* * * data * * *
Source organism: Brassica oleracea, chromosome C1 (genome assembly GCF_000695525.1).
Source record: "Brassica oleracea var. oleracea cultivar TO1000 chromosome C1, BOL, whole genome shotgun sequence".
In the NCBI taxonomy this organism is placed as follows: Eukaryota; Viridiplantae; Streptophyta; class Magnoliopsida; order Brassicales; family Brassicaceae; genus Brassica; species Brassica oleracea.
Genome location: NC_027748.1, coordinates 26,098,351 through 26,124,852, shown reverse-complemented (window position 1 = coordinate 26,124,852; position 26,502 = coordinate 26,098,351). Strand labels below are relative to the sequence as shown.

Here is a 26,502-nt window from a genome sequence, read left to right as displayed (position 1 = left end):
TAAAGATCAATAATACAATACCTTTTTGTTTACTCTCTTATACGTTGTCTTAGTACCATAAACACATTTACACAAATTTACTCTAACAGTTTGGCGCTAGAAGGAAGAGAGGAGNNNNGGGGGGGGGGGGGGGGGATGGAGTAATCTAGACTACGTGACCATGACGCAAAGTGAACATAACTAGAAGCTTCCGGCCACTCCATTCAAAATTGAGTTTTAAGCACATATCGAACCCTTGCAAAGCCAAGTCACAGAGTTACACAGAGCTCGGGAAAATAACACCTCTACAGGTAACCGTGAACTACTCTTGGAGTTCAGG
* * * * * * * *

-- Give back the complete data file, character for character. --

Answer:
Source organism: Brassica oleracea, chromosome C1 (genome assembly GCF_000695525.1).
Source record: "Brassica oleracea var. oleracea cultivar TO1000 chromosome C1, BOL, whole genome shotgun sequence".
In the NCBI taxonomy this organism is placed as follows: Eukaryota; Viridiplantae; Streptophyta; class Magnoliopsida; order Brassicales; family Brassicaceae; genus Brassica; species Brassica oleracea.
Genome location: NC_027748.1, coordinates 26,098,351 through 26,124,852, shown reverse-complemented (window position 1 = coordinate 26,124,852; position 26,502 = coordinate 26,098,351). Strand labels below are relative to the sequence as shown.

Here is a 26,502-nt window from a genome sequence, read left to right as displayed (position 1 = left end):
TAAAGATCAATAATACAATACCTTTTTGTTTACTCTCTTATACGTTGTCTTAGTACCATAAACACATTTACACAAATTTACTCTAACAGTTTGGCGCTAGAAGGAAGAGAGGAGNNNNGGGGGGGGGGGGGGGGGATGGAGTAATCTAGACTACGTGACCATGACGCAAAGTGAACATAACTAGAAGCTTCCGGCCACTCCATTCAAAATTGAGTTTTAAGCACATATCGAACCCTTGCAAAGCCAAGTCACAGAGTTACACAGAGCTCGGGAAAATAACACCTCTACAGGTAACCGTGAACTACTCTTGGAGTTCAGG